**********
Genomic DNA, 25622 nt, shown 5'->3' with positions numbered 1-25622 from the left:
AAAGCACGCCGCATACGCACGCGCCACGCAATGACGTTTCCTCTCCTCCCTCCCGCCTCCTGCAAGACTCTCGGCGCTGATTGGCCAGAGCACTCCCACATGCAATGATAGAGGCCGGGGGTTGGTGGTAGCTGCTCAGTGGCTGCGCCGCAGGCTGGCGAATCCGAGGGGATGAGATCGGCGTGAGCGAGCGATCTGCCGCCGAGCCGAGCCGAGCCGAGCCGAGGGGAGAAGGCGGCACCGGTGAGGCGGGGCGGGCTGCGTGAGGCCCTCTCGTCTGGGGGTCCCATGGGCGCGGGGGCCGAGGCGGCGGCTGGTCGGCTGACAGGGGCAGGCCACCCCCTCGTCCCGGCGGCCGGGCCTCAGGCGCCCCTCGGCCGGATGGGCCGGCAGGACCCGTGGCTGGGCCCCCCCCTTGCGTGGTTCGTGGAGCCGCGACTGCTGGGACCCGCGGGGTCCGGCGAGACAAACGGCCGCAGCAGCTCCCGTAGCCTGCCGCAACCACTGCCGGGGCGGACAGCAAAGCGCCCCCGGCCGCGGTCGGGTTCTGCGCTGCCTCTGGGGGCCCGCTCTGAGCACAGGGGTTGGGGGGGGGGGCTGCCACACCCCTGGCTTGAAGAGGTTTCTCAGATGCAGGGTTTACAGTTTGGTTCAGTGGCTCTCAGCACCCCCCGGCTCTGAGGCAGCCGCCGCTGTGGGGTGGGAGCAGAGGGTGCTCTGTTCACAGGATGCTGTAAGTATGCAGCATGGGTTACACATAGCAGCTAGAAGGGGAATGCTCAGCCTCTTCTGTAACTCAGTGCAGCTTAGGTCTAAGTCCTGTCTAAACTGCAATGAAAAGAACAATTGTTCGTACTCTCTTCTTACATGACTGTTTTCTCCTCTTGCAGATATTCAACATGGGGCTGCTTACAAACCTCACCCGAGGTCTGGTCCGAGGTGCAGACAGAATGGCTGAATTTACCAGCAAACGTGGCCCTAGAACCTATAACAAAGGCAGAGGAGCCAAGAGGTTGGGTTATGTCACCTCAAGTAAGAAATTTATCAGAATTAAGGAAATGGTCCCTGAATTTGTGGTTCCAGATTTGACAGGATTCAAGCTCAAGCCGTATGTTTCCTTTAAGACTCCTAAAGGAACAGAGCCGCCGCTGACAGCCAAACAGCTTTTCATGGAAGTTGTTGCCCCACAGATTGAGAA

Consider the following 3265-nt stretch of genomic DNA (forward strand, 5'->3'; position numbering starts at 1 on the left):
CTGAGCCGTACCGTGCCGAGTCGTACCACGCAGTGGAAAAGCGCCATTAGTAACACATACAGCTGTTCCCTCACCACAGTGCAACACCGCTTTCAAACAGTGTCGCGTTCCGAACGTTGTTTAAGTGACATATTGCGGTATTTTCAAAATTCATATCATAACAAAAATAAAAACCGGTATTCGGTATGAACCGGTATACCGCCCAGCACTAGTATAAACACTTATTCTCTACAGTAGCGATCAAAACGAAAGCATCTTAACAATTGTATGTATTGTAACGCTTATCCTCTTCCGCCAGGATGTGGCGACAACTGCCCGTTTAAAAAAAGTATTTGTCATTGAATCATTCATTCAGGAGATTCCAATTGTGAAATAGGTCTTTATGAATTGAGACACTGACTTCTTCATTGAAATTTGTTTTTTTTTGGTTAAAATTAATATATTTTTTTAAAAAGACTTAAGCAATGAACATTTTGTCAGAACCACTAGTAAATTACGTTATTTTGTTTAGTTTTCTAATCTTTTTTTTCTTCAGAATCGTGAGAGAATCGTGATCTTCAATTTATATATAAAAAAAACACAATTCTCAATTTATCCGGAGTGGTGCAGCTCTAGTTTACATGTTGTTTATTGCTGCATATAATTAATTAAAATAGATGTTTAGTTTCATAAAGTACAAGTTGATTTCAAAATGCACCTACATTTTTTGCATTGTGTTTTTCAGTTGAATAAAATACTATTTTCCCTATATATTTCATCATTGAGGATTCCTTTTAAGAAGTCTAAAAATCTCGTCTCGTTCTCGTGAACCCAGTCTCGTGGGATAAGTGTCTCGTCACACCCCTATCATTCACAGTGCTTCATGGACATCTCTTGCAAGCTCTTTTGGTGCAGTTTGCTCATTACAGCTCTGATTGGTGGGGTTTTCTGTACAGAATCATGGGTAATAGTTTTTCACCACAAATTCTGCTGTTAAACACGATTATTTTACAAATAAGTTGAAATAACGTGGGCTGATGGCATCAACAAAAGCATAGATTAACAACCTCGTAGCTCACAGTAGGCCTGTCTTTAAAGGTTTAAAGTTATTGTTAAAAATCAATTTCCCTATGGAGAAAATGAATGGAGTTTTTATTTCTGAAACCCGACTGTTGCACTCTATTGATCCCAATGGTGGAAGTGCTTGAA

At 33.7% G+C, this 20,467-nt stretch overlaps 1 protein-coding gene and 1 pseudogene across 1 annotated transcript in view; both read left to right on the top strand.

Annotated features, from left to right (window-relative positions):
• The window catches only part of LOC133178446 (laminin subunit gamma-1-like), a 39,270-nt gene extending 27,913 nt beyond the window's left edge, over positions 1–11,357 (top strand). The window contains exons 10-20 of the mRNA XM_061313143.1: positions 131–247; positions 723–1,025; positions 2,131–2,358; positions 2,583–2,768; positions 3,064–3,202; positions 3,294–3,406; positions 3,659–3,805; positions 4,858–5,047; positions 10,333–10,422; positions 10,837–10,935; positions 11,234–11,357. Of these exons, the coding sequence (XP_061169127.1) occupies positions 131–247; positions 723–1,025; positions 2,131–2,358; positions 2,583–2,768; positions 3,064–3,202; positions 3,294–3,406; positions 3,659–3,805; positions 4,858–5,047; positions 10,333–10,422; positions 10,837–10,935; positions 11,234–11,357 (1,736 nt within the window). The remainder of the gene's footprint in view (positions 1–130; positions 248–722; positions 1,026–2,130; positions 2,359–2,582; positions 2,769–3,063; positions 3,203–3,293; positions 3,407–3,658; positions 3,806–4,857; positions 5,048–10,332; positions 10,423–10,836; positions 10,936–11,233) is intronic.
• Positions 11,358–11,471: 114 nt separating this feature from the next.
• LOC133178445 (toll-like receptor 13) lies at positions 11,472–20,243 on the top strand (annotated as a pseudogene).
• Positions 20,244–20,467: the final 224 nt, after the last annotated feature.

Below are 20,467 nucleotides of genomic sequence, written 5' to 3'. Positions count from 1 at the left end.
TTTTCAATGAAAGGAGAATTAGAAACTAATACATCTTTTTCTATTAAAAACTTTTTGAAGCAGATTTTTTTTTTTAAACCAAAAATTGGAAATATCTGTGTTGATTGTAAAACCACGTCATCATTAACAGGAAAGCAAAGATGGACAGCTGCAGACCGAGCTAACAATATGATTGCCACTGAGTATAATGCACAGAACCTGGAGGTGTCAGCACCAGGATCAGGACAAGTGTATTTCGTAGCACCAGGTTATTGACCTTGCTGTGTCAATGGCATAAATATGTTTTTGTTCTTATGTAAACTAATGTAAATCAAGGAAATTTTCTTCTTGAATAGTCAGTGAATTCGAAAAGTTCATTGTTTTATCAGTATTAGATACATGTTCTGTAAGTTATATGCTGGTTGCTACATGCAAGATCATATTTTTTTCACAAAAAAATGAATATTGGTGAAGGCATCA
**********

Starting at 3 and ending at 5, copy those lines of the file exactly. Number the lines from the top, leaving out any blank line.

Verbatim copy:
Consider the following 3265-nt stretch of genomic DNA (forward strand, 5'->3'; position numbering starts at 1 on the left):
CTGAGCCGTACCGTGCCGAGTCGTACCACGCAGTGGAAAAGCGCCATTAGTAACACATACAGCTGTTCCCTCACCACAGTGCAACACCGCTTTCAAACAGTGTCGCGTTCCGAACGTTGTTTAAGTGACATATTGCGGTATTTTCAAAATTCATATCATAACAAAAATAAAAACCGGTATTCGGTATGAACCGGTATACCGCCCAGCACTAGTATAAACACTTATTCTCTACAGTAGCGATCAAAACGAAAGCATCTTAACAATTGTATGTATTGTAACGCTTATCCTCTTCCGCCAGGATGTGGCGACAACTGCCCGTTTAAAAAAAGTATTTGTCATTGAATCATTCATTCAGGAGATTCCAATTGTGAAATAGGTCTTTATGAATTGAGACACTGACTTCTTCATTGAAATTTGTTTTTTTTTGGTTAAAATTAATATATTTTTTTAAAAAGACTTAAGCAATGAACATTTTGTCAGAACCACTAGTAAATTACGTTATTTTGTTTAGTTTTCTAATCTTTTTTTTCTTCAGAATCGTGAGAGAATCGTGATCTTCAATTTATATATAAAAAAAACACAATTCTCAATTTATCCGGAGTGGTGCAGCTCTAGTTTACATGTTGTTTATTGCTGCATATAATTAATTAAAATAGATGTTTAGTTTCATAAAGTACAAGTTGATTTCAAAATGCACCTACATTTTTTGCATTGTGTTTTTCAGTTGAATAAAATACTATTTTCCCTATATATTTCATCATTGAGGATTCCTTTTAAGAAGTCTAAAAATCTCGTCTCGTTCTCGTGAACCCAGTCTCGTGGGATAAGTGTCTCGTCACACCCCTATCATTCACAGTGCTTCATGGACATCTCTTGCAAGCTCTTTTGGTGCAGTTTGCTCATTACAGCTCTGATTGGTGGGGTTTTCTGTACAGAATCATGGGTAATAGTTTTTCACCACAAATTCTGCTGTTAAACACGATTATTTTACAAATAAGTTGAAATAACGTGGGCTGATGGCATCAACAAAAGCATAGATTAACAACCTCGTAGCTCACAGTAGGCCTGTCTTTAAAGGTTTAAAGTTATTGTTAAAAATCAATTTCCCTATGGAGAAAATGAATGGAGTTTTTATTTCTGAAACCCGACTGTTGCACTCTATTGATCCCAATGGTGGAAGTGCTTGAA

At 33.7% G+C, this 20,467-nt stretch overlaps 1 protein-coding gene and 1 pseudogene across 1 annotated transcript in view; both read left to right on the top strand.